An international team of researchers has developed a website at d-place.org to help answer long-standing questions about the forces that shaped human cultural diversity.
D-PLACE – the Database of Places, Language, Culture and Environment – is an expandable, open access database that brings together a dispersed body of information on the language, geography, culture and environment of more than 1,400 human societies. It comprises information mainly on pre-industrial societies that were described by ethnographers in the 19th and early 20th centuries.
The team’s paper on D-PLACE is published today in the journal PLOS ONE.
“Human cultural diversity is expressed in numerous ways: from the foods we eat and the houses we build, to our religious practices and political organisation, to who we marry and the types of games we teach our children,” said Kathryn Kirby, a postdoctoral fellow in the Departments of Ecology & Evolutionary Biology and Geography at the University of Toronto and lead author of the study. “Cultural practices vary across space and time, but the factors and processes that drive cultural change and shape patterns of diversity remain largely unknown.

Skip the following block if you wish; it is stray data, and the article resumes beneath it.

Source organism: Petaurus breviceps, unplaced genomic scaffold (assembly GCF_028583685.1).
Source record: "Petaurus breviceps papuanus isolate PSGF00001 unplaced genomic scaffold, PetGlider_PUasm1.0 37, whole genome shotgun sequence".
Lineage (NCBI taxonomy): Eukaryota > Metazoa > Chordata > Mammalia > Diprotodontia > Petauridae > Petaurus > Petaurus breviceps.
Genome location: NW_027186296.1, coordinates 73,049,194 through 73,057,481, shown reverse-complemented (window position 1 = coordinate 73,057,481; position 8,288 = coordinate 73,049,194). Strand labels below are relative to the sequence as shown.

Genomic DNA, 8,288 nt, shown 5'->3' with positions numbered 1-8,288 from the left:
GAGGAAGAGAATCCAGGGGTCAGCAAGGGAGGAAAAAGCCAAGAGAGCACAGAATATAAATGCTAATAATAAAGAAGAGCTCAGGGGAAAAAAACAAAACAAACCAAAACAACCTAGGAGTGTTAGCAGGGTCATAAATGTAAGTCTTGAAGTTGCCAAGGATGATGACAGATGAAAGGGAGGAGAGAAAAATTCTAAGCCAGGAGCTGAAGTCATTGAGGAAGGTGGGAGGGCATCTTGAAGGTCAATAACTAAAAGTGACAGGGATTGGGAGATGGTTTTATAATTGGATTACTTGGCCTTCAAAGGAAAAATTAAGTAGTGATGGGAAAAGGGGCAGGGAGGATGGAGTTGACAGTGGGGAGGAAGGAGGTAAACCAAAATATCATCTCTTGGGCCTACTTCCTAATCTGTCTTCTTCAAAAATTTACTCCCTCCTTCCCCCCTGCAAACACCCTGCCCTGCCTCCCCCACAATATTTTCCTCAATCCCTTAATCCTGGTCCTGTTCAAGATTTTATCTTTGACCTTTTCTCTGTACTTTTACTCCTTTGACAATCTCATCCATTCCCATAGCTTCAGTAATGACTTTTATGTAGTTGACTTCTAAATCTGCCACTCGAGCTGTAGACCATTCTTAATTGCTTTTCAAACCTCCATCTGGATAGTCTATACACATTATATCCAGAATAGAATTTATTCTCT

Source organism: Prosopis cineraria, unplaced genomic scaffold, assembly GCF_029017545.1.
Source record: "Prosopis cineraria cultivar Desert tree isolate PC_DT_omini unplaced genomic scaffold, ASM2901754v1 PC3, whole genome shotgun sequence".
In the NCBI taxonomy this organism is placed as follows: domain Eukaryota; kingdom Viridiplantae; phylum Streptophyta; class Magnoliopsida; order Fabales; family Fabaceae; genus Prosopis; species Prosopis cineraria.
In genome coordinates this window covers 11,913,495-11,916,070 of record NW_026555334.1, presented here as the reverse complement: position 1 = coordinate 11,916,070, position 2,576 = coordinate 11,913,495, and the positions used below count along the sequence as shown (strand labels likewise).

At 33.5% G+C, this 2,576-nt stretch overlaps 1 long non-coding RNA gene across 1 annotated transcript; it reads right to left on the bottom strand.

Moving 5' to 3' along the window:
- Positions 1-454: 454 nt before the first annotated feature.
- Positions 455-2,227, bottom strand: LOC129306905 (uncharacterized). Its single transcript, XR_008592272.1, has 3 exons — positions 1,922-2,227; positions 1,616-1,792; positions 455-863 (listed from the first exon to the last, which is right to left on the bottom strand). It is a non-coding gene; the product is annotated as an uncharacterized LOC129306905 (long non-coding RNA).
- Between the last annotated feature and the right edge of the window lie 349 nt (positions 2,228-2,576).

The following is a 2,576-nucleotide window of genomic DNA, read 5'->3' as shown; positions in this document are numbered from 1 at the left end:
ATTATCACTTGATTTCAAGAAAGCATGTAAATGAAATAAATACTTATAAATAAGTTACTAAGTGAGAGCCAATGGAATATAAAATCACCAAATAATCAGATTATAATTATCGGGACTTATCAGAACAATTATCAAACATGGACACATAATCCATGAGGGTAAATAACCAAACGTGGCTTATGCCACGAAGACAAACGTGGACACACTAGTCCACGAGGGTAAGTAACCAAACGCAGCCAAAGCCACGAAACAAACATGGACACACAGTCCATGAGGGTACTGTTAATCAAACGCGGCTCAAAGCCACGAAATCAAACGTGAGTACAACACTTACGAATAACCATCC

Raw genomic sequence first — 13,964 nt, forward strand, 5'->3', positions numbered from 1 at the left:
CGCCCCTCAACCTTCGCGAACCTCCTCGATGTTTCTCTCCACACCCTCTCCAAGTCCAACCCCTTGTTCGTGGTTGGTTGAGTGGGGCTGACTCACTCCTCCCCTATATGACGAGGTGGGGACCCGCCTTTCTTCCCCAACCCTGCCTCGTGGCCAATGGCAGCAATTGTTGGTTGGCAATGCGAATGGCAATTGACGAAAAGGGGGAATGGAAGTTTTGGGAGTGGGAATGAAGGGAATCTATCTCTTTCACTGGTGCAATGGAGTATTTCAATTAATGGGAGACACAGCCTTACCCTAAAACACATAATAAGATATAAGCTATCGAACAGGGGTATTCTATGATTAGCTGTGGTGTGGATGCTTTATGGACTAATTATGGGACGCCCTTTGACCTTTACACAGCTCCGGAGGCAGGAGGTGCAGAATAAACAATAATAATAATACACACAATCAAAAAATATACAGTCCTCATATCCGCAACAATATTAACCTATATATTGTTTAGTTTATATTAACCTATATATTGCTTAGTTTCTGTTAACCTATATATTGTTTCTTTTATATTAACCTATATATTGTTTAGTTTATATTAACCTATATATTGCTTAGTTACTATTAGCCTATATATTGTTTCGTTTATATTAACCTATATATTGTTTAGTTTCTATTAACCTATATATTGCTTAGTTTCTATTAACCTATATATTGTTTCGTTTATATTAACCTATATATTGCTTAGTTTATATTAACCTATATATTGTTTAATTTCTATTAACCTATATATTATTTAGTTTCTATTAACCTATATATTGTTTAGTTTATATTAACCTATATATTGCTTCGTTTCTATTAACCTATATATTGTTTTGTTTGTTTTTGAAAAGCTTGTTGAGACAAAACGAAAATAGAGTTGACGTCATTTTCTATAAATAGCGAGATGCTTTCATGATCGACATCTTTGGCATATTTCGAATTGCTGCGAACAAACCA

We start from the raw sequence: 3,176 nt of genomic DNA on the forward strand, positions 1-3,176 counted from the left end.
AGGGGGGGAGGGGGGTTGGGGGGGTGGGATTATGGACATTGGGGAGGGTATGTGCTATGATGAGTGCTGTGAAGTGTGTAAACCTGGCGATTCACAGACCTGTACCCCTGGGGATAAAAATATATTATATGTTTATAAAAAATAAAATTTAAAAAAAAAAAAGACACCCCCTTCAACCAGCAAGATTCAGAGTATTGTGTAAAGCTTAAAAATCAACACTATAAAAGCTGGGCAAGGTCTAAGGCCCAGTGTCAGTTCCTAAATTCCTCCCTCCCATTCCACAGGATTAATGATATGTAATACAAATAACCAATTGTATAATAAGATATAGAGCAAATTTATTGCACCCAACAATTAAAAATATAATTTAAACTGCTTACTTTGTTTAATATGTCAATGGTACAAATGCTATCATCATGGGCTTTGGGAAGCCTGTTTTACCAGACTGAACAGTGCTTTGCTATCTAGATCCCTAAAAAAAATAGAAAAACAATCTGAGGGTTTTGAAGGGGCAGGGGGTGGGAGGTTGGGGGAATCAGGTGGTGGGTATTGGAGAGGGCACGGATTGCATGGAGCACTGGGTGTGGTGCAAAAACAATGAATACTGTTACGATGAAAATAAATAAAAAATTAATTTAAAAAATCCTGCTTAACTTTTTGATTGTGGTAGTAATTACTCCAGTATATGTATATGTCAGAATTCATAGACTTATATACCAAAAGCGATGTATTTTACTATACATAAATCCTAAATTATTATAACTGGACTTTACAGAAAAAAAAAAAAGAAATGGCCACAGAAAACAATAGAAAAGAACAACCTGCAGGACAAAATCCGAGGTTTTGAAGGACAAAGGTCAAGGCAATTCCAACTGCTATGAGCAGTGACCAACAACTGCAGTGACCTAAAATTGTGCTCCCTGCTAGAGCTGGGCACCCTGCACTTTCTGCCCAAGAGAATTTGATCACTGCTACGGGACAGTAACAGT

“D-PLACE will enable a whole new generation of scholars to answer these long-standing questions about the forces that have shaped human cultural diversity.”
Co-author Fiona Jordan, senior lecturer in anthropology at the University of Bristol and one of the project leads said, “Comparative research is critical for understanding the processes behind cultural diversity. Over a century of anthropological research around the globe has given us a rich resource for understanding the diversity of humanity – but bringing different resources and datasets together has been a huge challenge in the past.
The University of Auckland (Māori: Te Whare Wānanga o Tāmaki Makaurau) is a university located in Auckland, New Zealand.
It is the largest and leading university in the country, and was ranked 82nd worldwide in the 2011 QS World University Rankings. Established in 1883 as a constituent college of the University of New Zealand, the university is made up of eight faculties over six campuses, and has more than 40,000 students.
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